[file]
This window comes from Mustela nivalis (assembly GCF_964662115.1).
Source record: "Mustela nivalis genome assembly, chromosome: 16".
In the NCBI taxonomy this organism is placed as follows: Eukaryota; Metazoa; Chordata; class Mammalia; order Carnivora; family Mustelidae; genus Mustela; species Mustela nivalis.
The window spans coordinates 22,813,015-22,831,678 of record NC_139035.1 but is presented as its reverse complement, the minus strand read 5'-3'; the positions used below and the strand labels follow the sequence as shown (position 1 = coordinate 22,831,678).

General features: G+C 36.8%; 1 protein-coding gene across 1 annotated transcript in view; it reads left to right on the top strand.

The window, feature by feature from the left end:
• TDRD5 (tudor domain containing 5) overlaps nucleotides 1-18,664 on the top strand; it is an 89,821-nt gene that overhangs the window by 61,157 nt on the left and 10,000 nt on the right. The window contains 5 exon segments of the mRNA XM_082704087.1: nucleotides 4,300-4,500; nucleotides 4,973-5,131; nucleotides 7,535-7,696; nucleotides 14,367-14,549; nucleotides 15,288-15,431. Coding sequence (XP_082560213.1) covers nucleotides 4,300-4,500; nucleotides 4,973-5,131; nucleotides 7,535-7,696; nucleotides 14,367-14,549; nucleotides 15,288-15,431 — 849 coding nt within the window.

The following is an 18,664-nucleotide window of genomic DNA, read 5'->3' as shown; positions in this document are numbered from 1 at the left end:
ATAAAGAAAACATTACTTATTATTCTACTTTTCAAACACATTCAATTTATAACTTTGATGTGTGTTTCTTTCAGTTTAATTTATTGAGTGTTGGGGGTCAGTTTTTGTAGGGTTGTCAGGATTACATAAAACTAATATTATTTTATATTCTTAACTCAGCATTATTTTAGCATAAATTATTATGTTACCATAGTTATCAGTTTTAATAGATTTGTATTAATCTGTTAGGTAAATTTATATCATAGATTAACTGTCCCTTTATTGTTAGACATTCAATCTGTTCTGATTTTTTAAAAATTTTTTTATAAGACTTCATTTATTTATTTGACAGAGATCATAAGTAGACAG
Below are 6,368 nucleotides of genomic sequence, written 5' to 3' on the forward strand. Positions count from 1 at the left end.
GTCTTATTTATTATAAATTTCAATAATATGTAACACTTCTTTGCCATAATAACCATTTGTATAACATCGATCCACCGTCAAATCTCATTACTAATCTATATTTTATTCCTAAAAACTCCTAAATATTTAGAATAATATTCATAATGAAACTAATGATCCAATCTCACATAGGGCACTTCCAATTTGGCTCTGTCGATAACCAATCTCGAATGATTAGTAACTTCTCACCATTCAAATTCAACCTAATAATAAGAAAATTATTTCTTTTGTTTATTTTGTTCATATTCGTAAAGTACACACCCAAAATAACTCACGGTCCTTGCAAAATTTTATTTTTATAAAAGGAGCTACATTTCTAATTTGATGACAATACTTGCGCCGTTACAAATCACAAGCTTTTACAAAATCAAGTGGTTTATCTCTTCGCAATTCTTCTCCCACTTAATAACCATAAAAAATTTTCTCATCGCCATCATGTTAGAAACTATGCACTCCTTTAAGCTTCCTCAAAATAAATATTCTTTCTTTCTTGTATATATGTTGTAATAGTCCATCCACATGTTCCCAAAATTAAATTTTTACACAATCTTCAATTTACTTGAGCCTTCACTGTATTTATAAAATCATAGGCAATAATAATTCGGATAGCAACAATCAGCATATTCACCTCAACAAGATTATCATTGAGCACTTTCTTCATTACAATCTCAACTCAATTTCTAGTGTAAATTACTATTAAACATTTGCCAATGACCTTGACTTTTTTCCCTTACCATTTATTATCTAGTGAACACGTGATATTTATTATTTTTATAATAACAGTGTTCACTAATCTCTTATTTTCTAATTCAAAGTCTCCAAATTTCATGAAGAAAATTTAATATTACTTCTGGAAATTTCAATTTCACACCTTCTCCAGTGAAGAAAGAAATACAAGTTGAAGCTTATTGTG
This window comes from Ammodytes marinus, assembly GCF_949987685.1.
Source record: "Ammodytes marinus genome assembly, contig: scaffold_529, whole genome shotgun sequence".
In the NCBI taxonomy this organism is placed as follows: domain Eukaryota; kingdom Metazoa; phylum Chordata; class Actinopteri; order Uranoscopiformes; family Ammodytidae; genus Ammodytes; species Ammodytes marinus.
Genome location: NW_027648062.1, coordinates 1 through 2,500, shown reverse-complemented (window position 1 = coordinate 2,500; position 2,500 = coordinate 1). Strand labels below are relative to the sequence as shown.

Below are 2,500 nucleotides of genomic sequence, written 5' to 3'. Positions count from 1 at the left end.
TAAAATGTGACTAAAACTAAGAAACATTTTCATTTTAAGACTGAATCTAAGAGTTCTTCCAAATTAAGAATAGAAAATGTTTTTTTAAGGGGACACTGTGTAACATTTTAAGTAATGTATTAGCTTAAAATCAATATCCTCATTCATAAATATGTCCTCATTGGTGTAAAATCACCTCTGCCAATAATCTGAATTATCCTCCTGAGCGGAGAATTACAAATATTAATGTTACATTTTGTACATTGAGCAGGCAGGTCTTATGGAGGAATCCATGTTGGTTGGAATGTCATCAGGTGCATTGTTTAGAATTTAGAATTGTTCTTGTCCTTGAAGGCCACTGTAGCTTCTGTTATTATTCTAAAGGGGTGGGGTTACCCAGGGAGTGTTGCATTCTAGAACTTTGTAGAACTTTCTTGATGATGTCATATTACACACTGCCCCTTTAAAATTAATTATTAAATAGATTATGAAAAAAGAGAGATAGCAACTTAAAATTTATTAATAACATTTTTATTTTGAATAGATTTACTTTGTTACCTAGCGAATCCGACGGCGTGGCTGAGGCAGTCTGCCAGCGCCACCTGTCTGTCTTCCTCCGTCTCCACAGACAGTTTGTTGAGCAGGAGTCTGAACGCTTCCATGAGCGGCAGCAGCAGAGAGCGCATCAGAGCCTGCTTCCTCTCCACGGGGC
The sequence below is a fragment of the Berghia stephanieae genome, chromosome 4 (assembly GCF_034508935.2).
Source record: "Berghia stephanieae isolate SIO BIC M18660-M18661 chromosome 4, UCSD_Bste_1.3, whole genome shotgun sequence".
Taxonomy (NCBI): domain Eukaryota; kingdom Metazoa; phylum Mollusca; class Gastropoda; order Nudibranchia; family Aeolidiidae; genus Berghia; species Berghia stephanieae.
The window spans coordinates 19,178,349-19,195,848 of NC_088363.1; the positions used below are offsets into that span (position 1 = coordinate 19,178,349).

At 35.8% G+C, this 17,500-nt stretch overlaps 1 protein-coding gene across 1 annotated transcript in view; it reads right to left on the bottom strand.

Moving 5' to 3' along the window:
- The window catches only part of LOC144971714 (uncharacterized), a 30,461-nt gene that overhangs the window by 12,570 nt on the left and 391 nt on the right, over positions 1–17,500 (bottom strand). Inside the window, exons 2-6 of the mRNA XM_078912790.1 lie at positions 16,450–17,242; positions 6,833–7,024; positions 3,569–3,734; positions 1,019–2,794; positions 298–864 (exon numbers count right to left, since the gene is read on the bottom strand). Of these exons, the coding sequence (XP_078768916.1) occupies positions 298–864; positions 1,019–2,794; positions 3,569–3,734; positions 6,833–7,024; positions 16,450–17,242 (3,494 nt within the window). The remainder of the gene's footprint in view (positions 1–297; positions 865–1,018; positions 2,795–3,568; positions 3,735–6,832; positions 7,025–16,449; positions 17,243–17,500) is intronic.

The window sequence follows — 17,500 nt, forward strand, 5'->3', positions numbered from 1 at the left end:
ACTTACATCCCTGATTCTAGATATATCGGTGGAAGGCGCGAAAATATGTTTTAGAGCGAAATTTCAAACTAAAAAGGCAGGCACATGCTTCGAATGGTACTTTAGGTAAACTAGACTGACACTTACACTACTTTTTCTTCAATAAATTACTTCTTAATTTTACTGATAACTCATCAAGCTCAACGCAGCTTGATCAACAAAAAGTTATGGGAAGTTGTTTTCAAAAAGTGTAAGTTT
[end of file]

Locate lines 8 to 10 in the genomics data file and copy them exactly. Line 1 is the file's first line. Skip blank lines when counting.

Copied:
The following is an 18,664-nucleotide window of genomic DNA, read 5'->3' as shown; positions in this document are numbered from 1 at the left end:
ATAAAGAAAACATTACTTATTATTCTACTTTTCAAACACATTCAATTTATAACTTTGATGTGTGTTTCTTTCAGTTTAATTTATTGAGTGTTGGGGGTCAGTTTTTGTAGGGTTGTCAGGATTACATAAAACTAATATTATTTTATATTCTTAACTCAGCATTATTTTAGCATAAATTATTATGTTACCATAGTTATCAGTTTTAATAGATTTGTATTAATCTGTTAGGTAAATTTATATCATAGATTAACTGTCCCTTTATTGTTAGACATTCAATCTGTTCTGATTTTTTAAAAATTTTTTTATAAGACTTCATTTATTTATTTGACAGAGATCATAAGTAGACAG
Below are 6,368 nucleotides of genomic sequence, written 5' to 3' on the forward strand. Positions count from 1 at the left end.